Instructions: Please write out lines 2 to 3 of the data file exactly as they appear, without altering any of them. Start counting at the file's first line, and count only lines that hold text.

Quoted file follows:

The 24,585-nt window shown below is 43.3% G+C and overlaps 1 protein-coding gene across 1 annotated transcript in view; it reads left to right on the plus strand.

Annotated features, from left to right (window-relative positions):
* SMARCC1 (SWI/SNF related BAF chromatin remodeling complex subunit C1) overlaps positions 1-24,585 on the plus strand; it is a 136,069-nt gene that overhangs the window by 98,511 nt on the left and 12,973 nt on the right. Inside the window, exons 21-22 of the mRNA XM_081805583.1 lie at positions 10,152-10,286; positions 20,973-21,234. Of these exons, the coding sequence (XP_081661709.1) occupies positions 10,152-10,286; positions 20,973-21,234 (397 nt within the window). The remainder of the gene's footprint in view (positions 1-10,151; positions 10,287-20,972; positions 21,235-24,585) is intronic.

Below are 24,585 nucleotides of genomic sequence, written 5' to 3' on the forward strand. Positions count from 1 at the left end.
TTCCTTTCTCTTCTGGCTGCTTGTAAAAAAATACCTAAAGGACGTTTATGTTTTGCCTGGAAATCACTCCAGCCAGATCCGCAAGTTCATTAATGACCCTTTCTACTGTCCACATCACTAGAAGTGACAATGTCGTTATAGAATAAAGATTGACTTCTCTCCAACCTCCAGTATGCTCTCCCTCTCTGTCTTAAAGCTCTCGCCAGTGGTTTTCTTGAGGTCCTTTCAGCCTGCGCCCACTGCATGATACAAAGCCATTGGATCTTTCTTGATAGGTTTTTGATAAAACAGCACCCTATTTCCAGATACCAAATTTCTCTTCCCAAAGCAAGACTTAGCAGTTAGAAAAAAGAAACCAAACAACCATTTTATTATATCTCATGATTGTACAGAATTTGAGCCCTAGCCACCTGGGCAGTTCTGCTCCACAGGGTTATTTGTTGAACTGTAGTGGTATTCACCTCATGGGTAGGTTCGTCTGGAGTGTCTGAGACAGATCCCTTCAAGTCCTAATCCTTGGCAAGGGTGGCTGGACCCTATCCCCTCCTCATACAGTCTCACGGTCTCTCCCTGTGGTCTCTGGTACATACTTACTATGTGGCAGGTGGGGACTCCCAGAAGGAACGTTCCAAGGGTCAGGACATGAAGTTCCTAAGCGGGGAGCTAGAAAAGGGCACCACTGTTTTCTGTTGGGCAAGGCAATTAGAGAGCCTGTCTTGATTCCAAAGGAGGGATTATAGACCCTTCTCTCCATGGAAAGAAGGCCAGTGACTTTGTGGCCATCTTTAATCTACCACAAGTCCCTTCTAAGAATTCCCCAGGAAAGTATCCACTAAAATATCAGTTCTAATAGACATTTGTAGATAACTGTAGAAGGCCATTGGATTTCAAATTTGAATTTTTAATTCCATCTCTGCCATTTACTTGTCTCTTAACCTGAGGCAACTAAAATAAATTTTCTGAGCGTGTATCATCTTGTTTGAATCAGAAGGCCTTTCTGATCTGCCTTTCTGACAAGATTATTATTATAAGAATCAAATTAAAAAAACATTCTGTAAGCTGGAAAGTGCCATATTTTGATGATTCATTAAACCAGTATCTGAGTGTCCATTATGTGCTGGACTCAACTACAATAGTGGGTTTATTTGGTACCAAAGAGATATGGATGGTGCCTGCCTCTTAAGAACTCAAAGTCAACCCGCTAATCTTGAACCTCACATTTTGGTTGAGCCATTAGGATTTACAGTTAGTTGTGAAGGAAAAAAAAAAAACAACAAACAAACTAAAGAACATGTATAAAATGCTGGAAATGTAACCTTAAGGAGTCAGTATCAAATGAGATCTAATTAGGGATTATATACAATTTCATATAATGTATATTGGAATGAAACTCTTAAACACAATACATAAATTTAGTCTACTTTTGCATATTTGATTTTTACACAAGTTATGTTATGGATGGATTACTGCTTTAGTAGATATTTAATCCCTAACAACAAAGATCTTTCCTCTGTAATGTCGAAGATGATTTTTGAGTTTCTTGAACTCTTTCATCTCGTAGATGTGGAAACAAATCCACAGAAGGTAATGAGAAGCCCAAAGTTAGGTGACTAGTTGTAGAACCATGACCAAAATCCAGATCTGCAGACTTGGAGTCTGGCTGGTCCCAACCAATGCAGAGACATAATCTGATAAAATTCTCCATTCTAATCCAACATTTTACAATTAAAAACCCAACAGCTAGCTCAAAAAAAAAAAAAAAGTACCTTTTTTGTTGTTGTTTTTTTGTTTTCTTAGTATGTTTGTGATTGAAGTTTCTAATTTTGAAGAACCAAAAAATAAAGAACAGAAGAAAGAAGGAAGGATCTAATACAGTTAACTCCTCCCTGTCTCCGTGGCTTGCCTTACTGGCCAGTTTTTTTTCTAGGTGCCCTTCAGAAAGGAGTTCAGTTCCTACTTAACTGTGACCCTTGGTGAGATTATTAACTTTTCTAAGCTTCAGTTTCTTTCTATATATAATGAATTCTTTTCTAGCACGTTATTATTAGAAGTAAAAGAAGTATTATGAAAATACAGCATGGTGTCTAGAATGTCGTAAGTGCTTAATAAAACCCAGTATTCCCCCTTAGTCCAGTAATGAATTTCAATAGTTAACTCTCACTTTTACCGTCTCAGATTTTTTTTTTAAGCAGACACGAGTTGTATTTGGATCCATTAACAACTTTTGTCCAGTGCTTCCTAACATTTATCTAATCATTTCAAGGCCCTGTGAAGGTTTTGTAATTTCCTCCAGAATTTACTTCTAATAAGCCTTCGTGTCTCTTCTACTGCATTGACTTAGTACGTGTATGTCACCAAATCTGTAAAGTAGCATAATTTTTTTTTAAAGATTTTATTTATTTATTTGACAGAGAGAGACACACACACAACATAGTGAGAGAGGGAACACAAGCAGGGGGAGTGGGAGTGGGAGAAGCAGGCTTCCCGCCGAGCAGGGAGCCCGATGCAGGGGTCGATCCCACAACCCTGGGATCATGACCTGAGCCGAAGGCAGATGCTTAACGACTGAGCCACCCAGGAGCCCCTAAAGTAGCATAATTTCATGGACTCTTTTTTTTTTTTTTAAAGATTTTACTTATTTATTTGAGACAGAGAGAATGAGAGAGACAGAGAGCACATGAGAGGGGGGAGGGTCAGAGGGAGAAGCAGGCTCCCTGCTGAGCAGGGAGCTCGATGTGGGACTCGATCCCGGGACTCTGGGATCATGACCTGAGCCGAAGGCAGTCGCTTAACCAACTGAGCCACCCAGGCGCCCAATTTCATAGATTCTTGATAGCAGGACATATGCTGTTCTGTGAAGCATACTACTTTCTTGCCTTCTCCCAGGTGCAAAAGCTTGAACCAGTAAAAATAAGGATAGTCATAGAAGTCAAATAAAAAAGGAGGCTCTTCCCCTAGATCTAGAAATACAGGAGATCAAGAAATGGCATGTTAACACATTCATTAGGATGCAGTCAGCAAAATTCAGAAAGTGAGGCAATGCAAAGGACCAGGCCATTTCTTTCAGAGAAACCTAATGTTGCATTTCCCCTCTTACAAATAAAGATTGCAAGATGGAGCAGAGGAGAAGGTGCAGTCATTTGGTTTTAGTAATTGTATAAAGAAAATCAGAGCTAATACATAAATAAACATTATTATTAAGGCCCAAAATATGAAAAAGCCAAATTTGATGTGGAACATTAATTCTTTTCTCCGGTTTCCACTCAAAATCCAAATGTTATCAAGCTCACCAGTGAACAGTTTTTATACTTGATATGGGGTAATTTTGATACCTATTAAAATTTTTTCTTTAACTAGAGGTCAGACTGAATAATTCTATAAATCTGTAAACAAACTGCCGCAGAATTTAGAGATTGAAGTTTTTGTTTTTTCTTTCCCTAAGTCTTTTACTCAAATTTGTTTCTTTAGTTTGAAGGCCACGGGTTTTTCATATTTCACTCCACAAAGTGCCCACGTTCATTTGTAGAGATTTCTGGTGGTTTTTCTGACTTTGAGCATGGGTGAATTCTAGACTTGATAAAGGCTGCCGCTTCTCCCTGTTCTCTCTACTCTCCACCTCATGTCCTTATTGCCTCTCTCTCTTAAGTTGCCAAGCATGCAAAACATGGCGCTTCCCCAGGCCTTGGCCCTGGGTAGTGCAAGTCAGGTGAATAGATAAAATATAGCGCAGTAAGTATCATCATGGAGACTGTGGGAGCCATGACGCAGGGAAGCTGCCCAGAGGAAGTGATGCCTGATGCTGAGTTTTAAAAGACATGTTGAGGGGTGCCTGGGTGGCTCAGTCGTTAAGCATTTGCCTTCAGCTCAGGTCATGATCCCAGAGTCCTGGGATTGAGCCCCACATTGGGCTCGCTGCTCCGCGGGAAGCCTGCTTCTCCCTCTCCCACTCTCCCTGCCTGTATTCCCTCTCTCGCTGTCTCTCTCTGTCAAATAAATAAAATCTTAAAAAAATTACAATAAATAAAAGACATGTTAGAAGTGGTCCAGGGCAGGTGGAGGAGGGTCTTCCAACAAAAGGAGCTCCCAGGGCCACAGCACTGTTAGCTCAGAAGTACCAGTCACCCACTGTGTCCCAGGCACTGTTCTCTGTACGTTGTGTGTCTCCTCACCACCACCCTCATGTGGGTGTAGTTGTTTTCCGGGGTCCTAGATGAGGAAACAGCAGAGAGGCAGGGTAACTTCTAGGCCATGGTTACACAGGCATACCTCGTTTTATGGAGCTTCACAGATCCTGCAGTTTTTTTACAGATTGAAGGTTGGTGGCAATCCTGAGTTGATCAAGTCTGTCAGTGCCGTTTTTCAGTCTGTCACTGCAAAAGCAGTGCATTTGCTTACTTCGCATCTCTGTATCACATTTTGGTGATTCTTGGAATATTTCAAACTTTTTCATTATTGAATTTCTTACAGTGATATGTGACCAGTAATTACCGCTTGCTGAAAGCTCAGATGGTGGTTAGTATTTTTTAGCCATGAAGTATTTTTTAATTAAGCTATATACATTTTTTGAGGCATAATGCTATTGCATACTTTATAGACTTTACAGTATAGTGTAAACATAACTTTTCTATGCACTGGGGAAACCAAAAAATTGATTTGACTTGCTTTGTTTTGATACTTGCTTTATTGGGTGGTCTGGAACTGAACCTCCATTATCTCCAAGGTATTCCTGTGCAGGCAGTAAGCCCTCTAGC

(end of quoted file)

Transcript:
Annotated features, from left to right (window-relative positions):
* SMARCC1 (SWI/SNF related BAF chromatin remodeling complex subunit C1) overlaps positions 1-24,585 on the plus strand; it is a 136,069-nt gene that overhangs the window by 98,511 nt on the left and 12,973 nt on the right. Inside the window, exons 21-22 of the mRNA XM_081805583.1 lie at positions 10,152-10,286; positions 20,973-21,234. Of these exons, the coding sequence (XP_081661709.1) occupies positions 10,152-10,286; positions 20,973-21,234 (397 nt within the window). The remainder of the gene's footprint in view (positions 1-10,151; positions 10,287-20,972; positions 21,235-24,585) is intronic.